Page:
Trials

Does Your Lawyer Have Emotional Intelligence?

by Lee Gesmer on March 4, 2020

Does Your Lawyer Have Emotional Intelligence?

“Discourage litigation. Persuade your neighbors to compromise whenever you can. Point out to them how the nominal winner is often a real loser – in fees, expenses, and waste of time. As a peacemaker the lawyer has a superior opportunity of being a good man.” Abraham Lincoln.

Does your lawyer have emotional intelligence? Or if you’re a lawyer, do you?

Listening to a couple of doctors on radio interviews talk about how important emotional intelligence is for the doctor-patient relationship got me thinking about emotional intelligence in the context of lawyering.

What is emotional intelligence (EQ)? Howard Gardener describes it this way –

Your EQ is the level of your ability to understand other people, what motivates them and how to work cooperatively with them,” says Howard Gardner, the influential Harvard theorist. Five major categories of emotional intelligence skills are recognized by researchers in this area.

He goes on to describe the five major factors, one of which is empathy:

The ability to recognize how people feel is important to success in your life and career.

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Why Didn't the Blurred Lines Defendants File Rule 50 Motions? (Waiver, again)

You can find plenty of commentary on whether the Ninth Circuit Court of Appeals ruled correctly when it upheld a jury verdict that “Blurred Lines” infringed the copyright in “Got To Give It Up.” But another aspect of this decision has received little attention, and that is a mistake made by trial counsel for the Williams/Thicke defendants in this case.

One of the things that keeps lawyers awake at night (or should) is the risk that they will unknowingly waive a client’s legal rights. I wrote about this in 2008 (Traps for the Unwary – Waiver), and again in 2010 (Mister Softee Bitten By Waiver Under FRCP 50 ). In the 2010 post I observed that Microsoft’s failure to move for judgment as a matter of law (“JMOL” in legal jargon) under Rule 50 may have cost it several hundred million dollars.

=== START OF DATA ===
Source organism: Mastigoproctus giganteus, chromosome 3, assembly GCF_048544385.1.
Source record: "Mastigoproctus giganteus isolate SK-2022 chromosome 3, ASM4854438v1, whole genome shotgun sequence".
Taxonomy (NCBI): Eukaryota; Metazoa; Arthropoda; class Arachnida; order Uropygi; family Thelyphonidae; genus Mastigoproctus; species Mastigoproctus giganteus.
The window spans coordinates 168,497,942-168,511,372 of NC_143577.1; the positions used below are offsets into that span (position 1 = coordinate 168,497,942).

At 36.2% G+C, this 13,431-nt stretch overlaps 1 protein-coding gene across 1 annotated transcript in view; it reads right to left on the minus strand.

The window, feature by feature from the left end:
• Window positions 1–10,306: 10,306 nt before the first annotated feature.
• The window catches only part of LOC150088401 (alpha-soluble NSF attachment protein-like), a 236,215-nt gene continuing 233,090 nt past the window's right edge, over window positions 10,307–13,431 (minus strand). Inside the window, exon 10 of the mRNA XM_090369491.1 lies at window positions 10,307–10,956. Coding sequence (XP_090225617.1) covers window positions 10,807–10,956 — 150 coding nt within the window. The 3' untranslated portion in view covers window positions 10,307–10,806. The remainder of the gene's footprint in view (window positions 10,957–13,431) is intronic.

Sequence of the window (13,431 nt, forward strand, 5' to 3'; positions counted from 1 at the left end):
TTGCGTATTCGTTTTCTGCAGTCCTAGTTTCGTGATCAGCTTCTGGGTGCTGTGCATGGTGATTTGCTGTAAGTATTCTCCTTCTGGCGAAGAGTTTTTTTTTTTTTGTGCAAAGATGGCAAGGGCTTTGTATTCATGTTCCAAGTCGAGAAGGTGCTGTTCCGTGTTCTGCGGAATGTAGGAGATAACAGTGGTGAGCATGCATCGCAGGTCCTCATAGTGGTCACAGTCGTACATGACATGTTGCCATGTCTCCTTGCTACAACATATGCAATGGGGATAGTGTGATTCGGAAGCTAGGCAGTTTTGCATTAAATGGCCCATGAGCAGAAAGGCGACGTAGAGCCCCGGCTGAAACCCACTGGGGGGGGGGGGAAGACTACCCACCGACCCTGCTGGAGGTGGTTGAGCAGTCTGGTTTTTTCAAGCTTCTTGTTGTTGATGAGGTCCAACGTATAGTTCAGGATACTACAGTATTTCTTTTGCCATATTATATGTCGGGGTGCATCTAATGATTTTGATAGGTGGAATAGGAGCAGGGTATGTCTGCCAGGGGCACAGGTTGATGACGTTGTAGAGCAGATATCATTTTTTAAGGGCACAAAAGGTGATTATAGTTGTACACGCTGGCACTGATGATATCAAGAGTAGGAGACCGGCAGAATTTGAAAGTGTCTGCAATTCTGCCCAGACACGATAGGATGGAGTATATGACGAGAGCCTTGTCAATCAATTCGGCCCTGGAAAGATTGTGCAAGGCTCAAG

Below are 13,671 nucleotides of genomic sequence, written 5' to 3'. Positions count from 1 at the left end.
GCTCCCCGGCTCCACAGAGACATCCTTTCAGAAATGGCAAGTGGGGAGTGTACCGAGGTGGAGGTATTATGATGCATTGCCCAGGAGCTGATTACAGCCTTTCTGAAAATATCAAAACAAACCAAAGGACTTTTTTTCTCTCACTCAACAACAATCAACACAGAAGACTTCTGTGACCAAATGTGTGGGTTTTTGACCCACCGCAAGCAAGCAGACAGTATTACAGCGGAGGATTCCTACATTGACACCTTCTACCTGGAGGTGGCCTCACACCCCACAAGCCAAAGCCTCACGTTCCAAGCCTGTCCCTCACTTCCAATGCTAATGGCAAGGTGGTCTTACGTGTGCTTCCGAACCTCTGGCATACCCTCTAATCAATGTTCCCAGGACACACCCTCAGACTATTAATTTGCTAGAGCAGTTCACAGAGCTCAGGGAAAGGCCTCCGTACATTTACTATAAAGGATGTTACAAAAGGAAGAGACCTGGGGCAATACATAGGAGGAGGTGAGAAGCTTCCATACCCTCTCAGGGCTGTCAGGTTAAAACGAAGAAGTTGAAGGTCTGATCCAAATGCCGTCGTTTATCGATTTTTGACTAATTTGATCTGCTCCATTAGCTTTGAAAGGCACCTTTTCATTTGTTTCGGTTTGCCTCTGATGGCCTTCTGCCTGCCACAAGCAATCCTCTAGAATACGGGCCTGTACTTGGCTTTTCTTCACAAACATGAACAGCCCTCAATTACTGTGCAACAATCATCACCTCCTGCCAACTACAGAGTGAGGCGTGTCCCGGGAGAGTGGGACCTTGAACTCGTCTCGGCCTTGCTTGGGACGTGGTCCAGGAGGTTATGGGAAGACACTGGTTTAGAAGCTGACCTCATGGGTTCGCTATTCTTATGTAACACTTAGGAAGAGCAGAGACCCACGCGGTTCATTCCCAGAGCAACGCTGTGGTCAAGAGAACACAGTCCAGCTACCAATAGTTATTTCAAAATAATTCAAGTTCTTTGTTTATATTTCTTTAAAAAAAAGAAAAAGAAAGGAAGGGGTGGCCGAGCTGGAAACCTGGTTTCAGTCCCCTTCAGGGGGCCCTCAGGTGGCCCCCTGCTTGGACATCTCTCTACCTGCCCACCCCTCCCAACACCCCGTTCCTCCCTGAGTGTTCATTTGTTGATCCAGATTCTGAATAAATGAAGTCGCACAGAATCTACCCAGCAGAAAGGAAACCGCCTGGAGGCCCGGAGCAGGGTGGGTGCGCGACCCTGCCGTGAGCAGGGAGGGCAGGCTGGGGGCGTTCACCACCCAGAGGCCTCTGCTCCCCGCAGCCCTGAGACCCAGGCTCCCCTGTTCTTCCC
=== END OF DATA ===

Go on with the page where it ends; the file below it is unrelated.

The bottom line is that lawyers always need to be alert to the risk of a waiver.… Read the full article

When the Judge Distrusts Your Lawyers: Waymo v. Uber

Uber is in trouble.

The trial between Alphabet’s Waymo and Uber over Waymo’s self-driving car trade secrets was scheduled to begin on December 4th before Judge William Alsup, of Oracle v. Google fame. (Readers familiar with coverage of that case know how smart and tough he is).

According to published reports, at the last minute evidence (a letter) was discovered suggesting that Uber has a team dedicated to collecting trade secrets from competing companies. Allegedly, the people involved use disappearing-message apps, anonymous servers, and secret computers and phones to communicate without leaving a trail. The purpose was to ensure there was no paper trail that would come back to haunt the company in any criminal or civil litigation.

However, now that this has been disclosed, that strategy has backfired.

Whether this Uber team targeted Waymo is not entirely clear, but there is enough suspicion that it did for Judge Alsup to have postponed the trial so Waymo can conduct additional discovery – discovery that would have already have taken place had Uber disclosed this earlier.… Read the full article

Apple v. Samsung: One Angry Man?

by Lee Gesmer on December 20, 2012

Apple v. Samsung: One Angry Man?

Juror #8: It’s always difficult to keep personal prejudice out of a thing like this. And wherever you run into it, prejudice always obscures the truth. 12 Angry Men

In this business you got fifty ways you’re gonna screw up. If you think of twenty-five of them, then you’re a genius… and you ain’t no genius. Body Heat (“G”-rated version of quote from the movie)

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If you’ve noticed a lawyer with a paranoid, haunted look, and you’re wondering why, the answer may be that the lawyer is thinking, “what I have forgotten? Having a waived something I shouldn’t have?” The last time I wrote about the lawyer’s nightmare of waiver the waiver may have ended up costing Microsoft $300 million. In that case, i4i’s patent suit against Microsoft, Microsoft’s appeal of damages was made more difficult  by its failure to move for judgment as a matter of law on the issue.… Read the full article